That isn’t to say that I don’t think about it oc­ca­sion­ally. In fact, the is­sue of the harm ac­crued in


box­ing is like that old rid­dle. A group of chil­dren are killing lice on a tem­ple’s steps. When ap­proached and asked what will hap­pen to the rest of the lice, one of the chil­dren says: “We kill the ones we see, the ones we don’t see we take away with us”.

In box­ing terms, the lice that are seen is the dam­age that we bear wit­ness to: the knockouts, failed brain scans, head in­juries, mus­cle tears, and what­not. The un­seen par­a­sites in the rid­dle are the equiv­a­lent of the de­struc­tion we do not see, the many mini­con­cus­sions that ev­ery sin­gle fighter picks up due to blunt force trauma. The brain cells that are lost when their heads are be­ing rat­tled around.

These days, the is­sue of con­cus­sion, de­pres­sion, and all the stuff that used to sit un­der the sport’s fin­ger­nails has been scraped into a Petri dish and placed un­der the mi­cro­scope. We can­not hide from it so have to ac­knowl­edge and ac­cept it. We know that both Whyte and Chisora are go­ing to sus­tain dam­age on Satur­day night: small or big, seen or un­seen.

At some point in ev­ery ca­reer there comes an ‘Enough is enough’ mo­ment, usu­ally af­ter a beat­ing. Chisora has pow­ered through that mo­ment on more than one oc­ca­sion, which is a good thing — he is fun to watch, fun to lis­ten to, and adds a much-needed edge to the sport. On the few oc­ca­sions that I’ve met him he has al­ways lived up to his sta­tus.

One of our en­coun­ters was at Paul Smith’s un­suc­cess­ful Bri­tish su­per-mid­dleweight ti­tle de­fence against James De­gale. A pro­posed fight with Wladimir Kl­itscko had fallen through so chanc­ing my arm some­what, and know­ing it would be a bit of a coup if I could get it, I walked over to Chisora and asked for an in­ter­view. He looked up, said “I recog­nise your face,” and then added, “No”.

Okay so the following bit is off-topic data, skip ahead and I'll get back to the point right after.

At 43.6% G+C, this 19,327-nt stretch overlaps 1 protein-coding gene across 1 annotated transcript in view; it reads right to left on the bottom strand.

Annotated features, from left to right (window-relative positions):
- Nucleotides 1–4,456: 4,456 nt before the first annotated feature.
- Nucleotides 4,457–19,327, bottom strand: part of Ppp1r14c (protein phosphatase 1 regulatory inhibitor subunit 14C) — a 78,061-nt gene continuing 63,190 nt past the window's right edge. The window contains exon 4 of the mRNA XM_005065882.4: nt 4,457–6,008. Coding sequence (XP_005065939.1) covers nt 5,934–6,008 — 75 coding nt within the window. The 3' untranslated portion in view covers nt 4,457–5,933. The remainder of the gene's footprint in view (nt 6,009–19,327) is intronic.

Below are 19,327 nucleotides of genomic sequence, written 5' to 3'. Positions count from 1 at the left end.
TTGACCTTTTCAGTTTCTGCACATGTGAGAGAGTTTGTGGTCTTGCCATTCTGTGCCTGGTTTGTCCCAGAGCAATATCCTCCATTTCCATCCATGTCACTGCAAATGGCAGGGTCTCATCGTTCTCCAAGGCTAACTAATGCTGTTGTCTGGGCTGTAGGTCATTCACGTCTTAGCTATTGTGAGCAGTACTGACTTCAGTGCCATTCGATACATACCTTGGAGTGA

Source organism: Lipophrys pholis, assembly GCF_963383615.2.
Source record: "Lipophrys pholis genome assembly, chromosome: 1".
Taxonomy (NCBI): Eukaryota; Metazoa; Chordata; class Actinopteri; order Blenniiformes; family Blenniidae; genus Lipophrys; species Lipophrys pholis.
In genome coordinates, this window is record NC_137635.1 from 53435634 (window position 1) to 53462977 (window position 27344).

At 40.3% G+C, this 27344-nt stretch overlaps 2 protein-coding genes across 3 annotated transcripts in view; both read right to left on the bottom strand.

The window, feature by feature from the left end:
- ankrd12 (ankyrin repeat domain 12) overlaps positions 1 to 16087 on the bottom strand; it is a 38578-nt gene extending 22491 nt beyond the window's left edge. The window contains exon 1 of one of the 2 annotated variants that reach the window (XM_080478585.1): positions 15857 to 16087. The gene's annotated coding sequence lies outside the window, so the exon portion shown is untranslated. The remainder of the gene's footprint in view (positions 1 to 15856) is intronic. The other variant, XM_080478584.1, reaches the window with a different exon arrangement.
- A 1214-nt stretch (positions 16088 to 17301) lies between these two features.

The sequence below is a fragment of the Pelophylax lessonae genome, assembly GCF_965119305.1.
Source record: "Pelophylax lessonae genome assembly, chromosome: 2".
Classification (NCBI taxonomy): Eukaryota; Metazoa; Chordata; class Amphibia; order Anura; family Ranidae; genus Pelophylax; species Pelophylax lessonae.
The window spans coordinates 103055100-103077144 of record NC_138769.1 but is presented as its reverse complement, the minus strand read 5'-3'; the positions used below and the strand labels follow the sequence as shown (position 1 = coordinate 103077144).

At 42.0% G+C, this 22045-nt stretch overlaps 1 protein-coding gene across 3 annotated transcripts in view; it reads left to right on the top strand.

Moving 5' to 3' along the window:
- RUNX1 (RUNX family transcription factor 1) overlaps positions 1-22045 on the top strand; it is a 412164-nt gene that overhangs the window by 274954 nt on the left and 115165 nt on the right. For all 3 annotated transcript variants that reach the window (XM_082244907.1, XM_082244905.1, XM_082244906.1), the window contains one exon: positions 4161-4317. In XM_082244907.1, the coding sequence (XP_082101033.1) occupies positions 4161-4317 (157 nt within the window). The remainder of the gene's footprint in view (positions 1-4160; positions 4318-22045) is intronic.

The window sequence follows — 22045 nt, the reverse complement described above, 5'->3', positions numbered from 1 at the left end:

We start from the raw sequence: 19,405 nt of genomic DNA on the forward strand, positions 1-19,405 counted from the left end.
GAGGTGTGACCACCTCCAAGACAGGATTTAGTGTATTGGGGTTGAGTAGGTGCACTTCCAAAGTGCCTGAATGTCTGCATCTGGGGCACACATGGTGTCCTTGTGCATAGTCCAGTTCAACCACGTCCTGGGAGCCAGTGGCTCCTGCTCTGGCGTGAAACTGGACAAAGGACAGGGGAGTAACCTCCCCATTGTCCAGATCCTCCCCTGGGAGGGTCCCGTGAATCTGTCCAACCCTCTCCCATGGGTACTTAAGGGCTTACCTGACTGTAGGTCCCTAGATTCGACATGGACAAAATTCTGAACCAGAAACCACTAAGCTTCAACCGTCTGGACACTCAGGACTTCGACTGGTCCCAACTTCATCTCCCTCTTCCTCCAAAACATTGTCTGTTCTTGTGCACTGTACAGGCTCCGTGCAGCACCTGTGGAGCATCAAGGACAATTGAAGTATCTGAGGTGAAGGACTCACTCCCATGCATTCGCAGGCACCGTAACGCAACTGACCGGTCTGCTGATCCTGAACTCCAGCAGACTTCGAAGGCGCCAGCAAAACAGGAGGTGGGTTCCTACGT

The seat­ing plan meant that we were sat di­rectly across the ring from each other. Chisora glared at me for a few very un­com­fort­able min­utes be­fore stand­ing up and mak­ing his way over to press row. The hulk­ing heavy­weight sat down next to me. He slapped me on the knee and said “You are one of those pa­tient peo­ple, aren’t you?” then agreed to do an in­ter­view.

At its con­clu­sion he re­mained in some­one else’s seat, af­ter all, who was go­ing to ask him to move? We watched Joe Selkirk against Steve O’meara for a few rounds, Chisora of­fer­ing his read­ing of the fight in his lilt­ing drawl.

As abruptly as it had be­gun our mini meet­ing of minds came to an end. Chisora got up, said “Right, I’ve had enough,” and walked away. He did not even say “Good­bye”.

If Satur­day’s fight is as tough as we ex­pect it to be, and if he loses, then maybe he will take stock of his ca­reer and de­cide to walk away. It would be a wise de­ci­sion: a sound, sen­si­ble, and a pre­dictable one — there­fore it is prob­a­bly the ex­act op­po­site of what will hap­pen. You never know what to ex­pect when Del Boy’s about, ex­cept of course the un­ex­pected — that is why we love him so. Chisora is a throw­back to the bonkers heavy­weights of yes­ter­year, but, and I think I will moralise for a sec­ond here, I hope he doesn’t end up like most of those guys did: sad-eyed can­non fod­der for the up-and-com­ers.

“Chisel”, to give him his fo­rum nick­name, de­serves much more.


HARD AS THEY COME: Chisora ships some punches from Whyte and pre­pares to land his own


BRUIS­ING: Haye mea­sures up his one-time en­emy


COURA­GEOUS: Chisora goes 12 against Kl­itschko


STEADY BEAT­ING: Fury hurls pun­ish­ment dur­ing their re­match


BOMBS AWAY: Filipovic braces him­self for a wild at­tack


IM­PRES­SIVE: Chisora takes away Ma­lik Scott’s un­beaten record


BINGO! Chisora scores a ca­reer-best win over Takam